He did not answer a subsequent question on whether domestic services should be allowed.
Anxious events related to church gatherings came as U.S. officials in the cities prepared for an event synonymous with large gatherings: Thanksgiving.
Health officials are asking people not to travel for Thanksgiving and asking families to resist inviting someone into the house who no longer lives there.
“Don’t mislead your bodyguards, even around close friends and relatives who aren’t members of your household,” the Arizona health department said on Twitter.
In other developments for coronavirus:
– The University of Arizona harshly subjected students who had not received mandatory testing for COVID-19 by excluding them from online classes, a move that most prompted compliance. University of Northern Arizona spokeswoman Kimberly Ot said about 25 students were notified earlier last week that they would not have continued access to the online learning system because they did not receive tests or did not request release even after three notifications. by email and phone call reported Arizona Daily Sun.
– Vermont, which has among the lowest levels of infection in the United States, but is experiencing a jump, announced that it will add more tracers for contract and testing capacity. “The contract tracking team was stressed, as you can imagine at the moment,” said Republican Gov. Phil Scott.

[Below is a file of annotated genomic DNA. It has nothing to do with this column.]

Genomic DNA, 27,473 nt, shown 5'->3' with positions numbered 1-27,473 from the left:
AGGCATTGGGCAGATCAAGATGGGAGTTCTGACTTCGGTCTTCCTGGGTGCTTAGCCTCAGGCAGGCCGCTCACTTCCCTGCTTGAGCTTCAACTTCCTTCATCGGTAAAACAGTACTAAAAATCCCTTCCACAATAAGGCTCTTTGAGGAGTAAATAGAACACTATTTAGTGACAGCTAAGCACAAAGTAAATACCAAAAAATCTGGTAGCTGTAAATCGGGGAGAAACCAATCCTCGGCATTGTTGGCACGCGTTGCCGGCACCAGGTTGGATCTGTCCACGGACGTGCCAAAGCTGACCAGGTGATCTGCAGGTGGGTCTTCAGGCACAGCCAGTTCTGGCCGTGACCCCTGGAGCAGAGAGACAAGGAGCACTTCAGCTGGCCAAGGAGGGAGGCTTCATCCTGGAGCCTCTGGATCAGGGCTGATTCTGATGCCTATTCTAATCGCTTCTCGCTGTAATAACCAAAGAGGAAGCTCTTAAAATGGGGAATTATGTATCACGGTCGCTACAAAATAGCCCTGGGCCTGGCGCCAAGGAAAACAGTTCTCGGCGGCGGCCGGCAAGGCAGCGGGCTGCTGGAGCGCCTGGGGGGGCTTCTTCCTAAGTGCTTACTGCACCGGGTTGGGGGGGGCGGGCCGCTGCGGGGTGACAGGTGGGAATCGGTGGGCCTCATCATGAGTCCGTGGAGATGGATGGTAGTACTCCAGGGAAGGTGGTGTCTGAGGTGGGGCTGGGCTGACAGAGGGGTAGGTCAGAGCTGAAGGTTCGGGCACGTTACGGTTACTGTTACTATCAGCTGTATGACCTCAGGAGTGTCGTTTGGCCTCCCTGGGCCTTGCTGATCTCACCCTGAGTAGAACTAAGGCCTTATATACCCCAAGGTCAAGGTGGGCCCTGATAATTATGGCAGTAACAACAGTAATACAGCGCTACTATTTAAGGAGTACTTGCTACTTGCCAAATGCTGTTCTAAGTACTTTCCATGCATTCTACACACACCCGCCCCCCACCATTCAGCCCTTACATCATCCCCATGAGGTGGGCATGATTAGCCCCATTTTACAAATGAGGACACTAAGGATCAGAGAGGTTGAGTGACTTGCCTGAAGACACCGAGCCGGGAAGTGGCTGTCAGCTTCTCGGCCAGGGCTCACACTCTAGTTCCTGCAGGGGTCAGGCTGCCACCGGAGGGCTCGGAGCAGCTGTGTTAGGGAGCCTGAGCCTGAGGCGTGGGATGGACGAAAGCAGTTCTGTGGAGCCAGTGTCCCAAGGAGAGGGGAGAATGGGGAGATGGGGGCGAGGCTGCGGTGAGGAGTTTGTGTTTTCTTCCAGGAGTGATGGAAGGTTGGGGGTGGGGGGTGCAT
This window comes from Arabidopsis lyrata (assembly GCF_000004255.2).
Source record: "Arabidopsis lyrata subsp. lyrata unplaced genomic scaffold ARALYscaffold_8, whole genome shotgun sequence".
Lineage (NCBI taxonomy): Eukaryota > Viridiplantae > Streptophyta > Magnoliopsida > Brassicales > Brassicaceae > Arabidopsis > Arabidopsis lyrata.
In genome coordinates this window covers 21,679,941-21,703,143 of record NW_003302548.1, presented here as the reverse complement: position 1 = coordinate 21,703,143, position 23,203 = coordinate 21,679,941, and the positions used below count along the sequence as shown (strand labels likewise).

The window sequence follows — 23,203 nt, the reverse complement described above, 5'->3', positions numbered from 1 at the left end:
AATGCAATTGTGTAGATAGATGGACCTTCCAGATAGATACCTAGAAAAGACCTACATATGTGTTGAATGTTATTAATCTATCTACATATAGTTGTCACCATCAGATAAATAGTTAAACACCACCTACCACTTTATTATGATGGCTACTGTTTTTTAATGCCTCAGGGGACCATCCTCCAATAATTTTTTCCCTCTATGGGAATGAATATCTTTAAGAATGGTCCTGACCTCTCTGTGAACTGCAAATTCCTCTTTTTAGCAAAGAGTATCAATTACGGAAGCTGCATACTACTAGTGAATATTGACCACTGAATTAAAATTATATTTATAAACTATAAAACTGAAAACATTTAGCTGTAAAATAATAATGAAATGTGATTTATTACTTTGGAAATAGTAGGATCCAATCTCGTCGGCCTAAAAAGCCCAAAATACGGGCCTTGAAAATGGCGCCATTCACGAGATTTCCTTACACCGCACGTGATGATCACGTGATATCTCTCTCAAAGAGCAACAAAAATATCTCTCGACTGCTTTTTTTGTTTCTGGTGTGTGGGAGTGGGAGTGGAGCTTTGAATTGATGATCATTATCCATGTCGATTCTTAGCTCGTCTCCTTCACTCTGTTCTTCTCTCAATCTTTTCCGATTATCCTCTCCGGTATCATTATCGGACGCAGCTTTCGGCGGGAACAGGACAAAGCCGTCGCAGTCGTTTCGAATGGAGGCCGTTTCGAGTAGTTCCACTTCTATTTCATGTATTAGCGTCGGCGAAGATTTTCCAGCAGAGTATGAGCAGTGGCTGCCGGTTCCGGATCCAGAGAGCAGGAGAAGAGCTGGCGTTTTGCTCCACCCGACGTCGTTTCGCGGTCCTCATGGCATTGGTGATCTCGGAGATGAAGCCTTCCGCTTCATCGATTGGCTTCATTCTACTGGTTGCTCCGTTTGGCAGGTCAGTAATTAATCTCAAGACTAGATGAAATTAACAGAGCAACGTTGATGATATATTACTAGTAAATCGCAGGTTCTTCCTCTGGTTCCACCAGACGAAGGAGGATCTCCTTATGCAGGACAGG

– Iran has closed business and restricted travel between its major cities, including the capital Tehran, as it fights the worst coronavirus epidemic in the Middle East. Iran’s health ministry said on Saturday that the death toll from the virus had risen to more than 44,000. The new restrictions include Iran’s major cities and will last two weeks, but may be automatically extended.
– Turkey registered its highest daily number of coronavirus patients on Saturday, according to the health ministry, as the country entered its first curfew in June after the weekend. The ministry said 5,532 new patients were diagnosed with symptoms, about 400 more than on the previous record day in April.